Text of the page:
Gianna is an associate editor of The American Journal of Managed Care® (AJMC®). She has been working on AJMC® since 2019 and has a BA in philosophy and journalism & professional writing from The College of New Jersey.
Oxymetazoline, 0.1% may hold potential as a promising treatment option for individuals with acquired blepharoptosis, according to results of a pooled analysis published in JAMA Ophthalmology.
Oxymetazoline, 0.1%, may hold potential as a promising treatment option for individuals with acquired blepharoptosis, according to results of a pooled analysis published in JAMA Ophthalmology. However, future studies are needed to better understand the treatment’s long-term efficacy.
Blepharoptosis, or ptosis, is the abnormal drooping of the upper eyelid when one’s eye is in primary gaze. In some cases, the condition can lead to superior visual deficits if the upper eyelid obstructs the pupil.
Ptosis can be either congenital or acquired. Among those who acquire the condition, the underlying cause could be neurogenic, myogenic, traumatic, or mechanical. “Transient or persistent ptosis can also occur following ocular procedures, such as glaucoma or cataract surgery, and has been associated with contact lens wear,” the researchers wrote.
In addition to reduced visual function, patients with blepharoptosis report high levels of anxiety, depression, and appearance-related distress. The current standard of care for the condition is surgery targeting the upper eyelid retractor muscles; however, those who undergo surgery face the risk of overcorrection, undercorrection, infection, and asymmetry.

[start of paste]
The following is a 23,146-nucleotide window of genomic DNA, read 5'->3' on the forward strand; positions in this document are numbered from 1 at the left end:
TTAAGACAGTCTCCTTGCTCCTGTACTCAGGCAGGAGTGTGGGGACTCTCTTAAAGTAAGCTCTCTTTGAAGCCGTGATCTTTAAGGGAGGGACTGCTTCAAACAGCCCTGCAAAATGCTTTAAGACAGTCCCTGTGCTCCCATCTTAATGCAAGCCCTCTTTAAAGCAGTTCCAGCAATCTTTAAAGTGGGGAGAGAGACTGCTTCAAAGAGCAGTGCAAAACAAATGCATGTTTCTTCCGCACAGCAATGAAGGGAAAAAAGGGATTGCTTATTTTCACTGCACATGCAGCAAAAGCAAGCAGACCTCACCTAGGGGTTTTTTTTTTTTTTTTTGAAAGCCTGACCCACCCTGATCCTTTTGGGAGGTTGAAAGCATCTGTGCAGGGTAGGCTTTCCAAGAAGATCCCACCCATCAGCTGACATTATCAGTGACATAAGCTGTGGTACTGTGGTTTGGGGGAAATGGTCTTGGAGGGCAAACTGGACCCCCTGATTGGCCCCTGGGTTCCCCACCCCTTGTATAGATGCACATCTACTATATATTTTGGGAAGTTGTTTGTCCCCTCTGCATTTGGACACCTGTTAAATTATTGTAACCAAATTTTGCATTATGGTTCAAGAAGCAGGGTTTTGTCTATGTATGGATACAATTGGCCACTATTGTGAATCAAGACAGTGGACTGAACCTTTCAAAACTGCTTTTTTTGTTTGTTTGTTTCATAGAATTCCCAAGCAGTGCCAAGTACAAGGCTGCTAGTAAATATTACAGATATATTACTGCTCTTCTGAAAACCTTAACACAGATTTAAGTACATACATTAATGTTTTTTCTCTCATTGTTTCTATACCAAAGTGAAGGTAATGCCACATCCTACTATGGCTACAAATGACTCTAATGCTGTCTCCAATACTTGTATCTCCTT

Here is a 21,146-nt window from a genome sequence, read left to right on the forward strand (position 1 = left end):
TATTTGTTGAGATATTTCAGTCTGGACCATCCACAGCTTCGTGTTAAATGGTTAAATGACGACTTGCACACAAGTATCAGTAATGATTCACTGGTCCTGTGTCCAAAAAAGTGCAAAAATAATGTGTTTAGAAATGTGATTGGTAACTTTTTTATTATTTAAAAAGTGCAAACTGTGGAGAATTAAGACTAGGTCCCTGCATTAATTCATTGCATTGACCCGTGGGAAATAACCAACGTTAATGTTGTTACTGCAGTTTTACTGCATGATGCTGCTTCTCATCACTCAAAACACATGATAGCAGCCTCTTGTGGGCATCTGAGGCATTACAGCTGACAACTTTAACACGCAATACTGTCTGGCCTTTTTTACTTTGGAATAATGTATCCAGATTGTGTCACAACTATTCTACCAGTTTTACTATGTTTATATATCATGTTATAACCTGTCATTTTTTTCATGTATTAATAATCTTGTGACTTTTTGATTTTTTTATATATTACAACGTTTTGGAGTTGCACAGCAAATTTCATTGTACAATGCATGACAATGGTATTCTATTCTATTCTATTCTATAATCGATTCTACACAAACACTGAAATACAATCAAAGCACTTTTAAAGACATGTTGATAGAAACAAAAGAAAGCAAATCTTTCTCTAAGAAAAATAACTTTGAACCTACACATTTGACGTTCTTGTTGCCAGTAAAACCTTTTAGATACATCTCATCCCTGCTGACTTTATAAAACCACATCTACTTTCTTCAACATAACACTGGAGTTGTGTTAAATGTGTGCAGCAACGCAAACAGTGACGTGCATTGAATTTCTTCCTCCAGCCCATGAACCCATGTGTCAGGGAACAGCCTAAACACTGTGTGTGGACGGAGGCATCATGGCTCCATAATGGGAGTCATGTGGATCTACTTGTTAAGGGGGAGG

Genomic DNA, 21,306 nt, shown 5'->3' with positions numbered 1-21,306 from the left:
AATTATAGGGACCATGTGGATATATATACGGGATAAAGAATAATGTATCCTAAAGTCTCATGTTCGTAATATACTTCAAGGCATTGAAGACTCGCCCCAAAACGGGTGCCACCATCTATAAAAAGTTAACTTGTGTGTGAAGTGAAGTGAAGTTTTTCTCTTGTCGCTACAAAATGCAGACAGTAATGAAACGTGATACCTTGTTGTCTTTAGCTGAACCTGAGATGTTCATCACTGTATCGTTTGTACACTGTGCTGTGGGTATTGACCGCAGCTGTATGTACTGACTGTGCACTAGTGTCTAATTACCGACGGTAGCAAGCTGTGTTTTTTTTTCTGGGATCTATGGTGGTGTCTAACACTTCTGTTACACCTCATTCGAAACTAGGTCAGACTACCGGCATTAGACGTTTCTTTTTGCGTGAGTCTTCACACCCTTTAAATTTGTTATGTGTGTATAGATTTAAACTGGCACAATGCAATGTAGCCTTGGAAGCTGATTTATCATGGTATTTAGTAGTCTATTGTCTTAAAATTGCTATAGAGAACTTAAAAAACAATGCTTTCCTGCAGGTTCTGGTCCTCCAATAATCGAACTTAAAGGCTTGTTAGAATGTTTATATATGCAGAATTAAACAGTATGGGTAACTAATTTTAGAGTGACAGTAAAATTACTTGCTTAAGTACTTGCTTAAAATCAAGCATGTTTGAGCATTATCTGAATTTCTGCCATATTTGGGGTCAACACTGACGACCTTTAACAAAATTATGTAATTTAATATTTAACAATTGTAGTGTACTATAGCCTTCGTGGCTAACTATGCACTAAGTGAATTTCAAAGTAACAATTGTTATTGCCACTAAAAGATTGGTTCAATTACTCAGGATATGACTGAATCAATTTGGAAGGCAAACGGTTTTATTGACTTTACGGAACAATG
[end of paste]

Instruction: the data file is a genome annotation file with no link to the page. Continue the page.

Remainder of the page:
“An effective, noninvasive, pharmacologic treatment option might enable treatment of a wider range of affected individuals,” the authors wrote. Oxymetazoline hydrochloride, 0.1%, ophthalmic solution is approved for the treatment of acquired ptosis and is thought to stimulate receptors on the Müller muscle, causing the contraction and lifting of the upper eyelid.
To examine the efficacy and safety of oxymetazoline, 0.1%, for the treatment of acquired ptosis, the researchers combined data from 2 randomized, double-masked, placebo-controlled, multicenter phase 3 clinical trials. All participants were 9 years and older and had both acquired ptosis and superior visual field deficit. RVL-1201-201 and RVL-1201-202 included 304 patients randomized 2:1 to receive treatment with oxymetazoline, 0.1%, or a vehicle (ie, placebo).
Participants self-administered a single drop per eye once daily for 42 days. Follow-up visits occurred at days 1, 14, and 42. The researchers measured efficacy based on change from baseline to day 14 in the number of points seen in the top 4 rows on the Leicester Peripheral Field Test (LPFT).
One hundred and ninety-eight of 203 participants who received the treatment and 98 of 101 participants who received the vehicle completed the studies.
Because of the lack of literature independently validating the clinical relevance of LFPTs, the researchers noted the broader clinical implications of the improvements observed require further evaluation. “Future studies of longer duration of the effect of oxymetazoline, 0.1%, on activities of daily living and psychosocial factors typically affected by ptosis in conjunction with improvements on the LPFT might support the clinical benefit of oxymetazoline, 0.1%,” the authors wrote.
In addition, future studies could compare outcomes with oxymetazoline, 0.1%, treatment vs surgical intervention to better understand long-term treatment efficacy.
Slonim CB, Foster S, Jaros M, et al. Association of oxymetazoline hydrochloride, 0.1%, solution administration with visual field in acquired ptosis. JAMA Ophthalmol. Published online October 1, 2020. doi:10.1001/jamaophthalmol.2020.3812